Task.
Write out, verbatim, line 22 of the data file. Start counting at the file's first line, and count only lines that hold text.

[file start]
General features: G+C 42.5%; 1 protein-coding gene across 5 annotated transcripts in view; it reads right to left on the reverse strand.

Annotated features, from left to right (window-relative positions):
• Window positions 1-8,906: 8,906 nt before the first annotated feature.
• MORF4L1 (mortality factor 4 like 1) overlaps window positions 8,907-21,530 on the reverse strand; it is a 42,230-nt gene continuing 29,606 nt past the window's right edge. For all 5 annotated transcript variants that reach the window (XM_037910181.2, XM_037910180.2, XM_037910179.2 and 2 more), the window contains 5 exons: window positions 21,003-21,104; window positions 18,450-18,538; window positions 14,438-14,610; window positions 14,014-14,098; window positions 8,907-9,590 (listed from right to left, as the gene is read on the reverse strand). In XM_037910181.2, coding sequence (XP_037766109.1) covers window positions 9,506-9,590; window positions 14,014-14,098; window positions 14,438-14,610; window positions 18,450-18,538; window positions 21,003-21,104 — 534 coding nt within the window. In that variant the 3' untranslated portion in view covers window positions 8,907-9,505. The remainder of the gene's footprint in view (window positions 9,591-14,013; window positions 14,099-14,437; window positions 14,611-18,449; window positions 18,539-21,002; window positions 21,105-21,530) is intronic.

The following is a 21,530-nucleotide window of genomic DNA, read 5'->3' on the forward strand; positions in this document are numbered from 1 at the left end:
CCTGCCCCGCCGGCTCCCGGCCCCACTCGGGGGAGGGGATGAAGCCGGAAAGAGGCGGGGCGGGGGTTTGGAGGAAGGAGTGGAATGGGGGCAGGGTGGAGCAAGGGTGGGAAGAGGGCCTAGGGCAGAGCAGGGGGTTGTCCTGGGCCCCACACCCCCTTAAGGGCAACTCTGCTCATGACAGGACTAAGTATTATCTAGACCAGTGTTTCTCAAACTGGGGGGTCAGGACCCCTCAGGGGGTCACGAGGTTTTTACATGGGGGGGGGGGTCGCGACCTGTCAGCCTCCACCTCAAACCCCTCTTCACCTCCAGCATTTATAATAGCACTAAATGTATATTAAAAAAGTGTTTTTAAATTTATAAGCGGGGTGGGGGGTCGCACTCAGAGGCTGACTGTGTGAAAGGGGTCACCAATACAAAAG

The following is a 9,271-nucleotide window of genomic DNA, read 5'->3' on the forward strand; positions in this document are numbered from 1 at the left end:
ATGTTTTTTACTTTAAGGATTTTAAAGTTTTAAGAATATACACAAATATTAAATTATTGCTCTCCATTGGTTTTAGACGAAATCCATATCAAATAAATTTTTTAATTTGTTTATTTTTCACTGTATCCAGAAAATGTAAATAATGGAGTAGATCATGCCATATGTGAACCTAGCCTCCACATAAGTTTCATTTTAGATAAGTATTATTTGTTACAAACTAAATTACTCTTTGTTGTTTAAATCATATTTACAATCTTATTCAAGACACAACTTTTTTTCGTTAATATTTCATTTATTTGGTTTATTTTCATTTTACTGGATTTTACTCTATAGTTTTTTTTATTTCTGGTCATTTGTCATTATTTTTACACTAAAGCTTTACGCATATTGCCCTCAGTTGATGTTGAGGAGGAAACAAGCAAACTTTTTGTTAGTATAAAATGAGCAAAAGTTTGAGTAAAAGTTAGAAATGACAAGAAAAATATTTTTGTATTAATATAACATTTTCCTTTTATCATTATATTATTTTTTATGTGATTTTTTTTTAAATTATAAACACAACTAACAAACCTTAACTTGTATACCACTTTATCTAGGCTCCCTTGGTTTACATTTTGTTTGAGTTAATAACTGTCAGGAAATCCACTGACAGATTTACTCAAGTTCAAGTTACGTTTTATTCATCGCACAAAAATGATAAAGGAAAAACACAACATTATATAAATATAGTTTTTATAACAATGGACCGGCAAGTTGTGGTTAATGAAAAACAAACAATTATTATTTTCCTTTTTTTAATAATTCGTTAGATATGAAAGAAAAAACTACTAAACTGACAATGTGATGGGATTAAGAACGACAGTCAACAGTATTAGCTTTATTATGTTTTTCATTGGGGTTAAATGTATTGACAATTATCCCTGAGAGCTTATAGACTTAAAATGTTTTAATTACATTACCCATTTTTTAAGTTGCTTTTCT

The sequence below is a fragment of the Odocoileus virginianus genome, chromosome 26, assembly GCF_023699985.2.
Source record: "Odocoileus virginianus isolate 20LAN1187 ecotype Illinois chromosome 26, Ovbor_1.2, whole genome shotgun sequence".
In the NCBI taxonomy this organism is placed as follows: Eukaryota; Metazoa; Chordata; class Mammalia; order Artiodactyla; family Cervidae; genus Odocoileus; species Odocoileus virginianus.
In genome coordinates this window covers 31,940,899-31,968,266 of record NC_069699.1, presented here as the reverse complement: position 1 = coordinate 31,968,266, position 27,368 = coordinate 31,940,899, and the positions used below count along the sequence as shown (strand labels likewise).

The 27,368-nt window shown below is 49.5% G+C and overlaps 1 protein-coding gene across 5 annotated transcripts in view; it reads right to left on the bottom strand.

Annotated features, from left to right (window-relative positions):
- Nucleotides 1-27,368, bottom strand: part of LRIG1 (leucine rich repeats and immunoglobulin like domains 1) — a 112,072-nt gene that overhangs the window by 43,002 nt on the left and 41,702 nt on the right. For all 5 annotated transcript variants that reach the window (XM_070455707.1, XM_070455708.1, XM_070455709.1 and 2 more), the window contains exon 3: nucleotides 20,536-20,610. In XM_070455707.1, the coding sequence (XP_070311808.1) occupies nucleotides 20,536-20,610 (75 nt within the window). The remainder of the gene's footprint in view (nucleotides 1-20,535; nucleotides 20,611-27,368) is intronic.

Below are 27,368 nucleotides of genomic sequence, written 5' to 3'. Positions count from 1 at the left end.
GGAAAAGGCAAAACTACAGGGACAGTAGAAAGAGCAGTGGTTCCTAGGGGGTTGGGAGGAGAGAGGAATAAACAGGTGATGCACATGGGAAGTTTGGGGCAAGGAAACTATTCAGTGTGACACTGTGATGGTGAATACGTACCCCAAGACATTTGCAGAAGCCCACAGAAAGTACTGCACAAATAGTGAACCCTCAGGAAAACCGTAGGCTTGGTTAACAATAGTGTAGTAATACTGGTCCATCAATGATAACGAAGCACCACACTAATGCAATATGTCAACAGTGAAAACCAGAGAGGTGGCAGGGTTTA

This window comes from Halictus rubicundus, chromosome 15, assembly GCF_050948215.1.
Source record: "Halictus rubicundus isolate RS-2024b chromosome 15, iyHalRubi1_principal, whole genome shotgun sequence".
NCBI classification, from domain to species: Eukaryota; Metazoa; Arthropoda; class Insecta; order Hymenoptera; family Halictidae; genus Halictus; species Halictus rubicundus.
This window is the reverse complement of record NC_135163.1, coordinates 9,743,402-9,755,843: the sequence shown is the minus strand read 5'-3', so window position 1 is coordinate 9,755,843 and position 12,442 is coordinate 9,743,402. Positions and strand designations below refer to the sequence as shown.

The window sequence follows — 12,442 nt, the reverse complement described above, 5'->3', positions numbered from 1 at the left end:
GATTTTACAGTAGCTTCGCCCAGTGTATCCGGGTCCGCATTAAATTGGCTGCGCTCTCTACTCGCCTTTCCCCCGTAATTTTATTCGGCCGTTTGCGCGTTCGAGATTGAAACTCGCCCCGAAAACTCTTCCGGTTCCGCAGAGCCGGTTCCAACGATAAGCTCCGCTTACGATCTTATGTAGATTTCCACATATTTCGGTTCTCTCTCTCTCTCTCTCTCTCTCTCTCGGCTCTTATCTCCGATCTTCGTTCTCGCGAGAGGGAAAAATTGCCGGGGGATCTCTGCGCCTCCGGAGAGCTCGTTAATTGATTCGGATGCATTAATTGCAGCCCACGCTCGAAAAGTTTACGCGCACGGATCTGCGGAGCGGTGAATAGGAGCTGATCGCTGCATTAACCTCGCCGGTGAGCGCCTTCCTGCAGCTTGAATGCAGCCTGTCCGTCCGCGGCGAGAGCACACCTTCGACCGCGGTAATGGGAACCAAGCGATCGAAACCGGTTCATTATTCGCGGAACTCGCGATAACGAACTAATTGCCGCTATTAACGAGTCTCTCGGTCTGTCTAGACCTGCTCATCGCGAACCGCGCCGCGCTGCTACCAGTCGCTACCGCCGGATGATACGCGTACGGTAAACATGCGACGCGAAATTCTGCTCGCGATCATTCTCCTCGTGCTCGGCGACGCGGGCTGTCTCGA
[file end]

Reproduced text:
The window sequence follows — 12,442 nt, the reverse complement described above, 5'->3', positions numbered from 1 at the left end: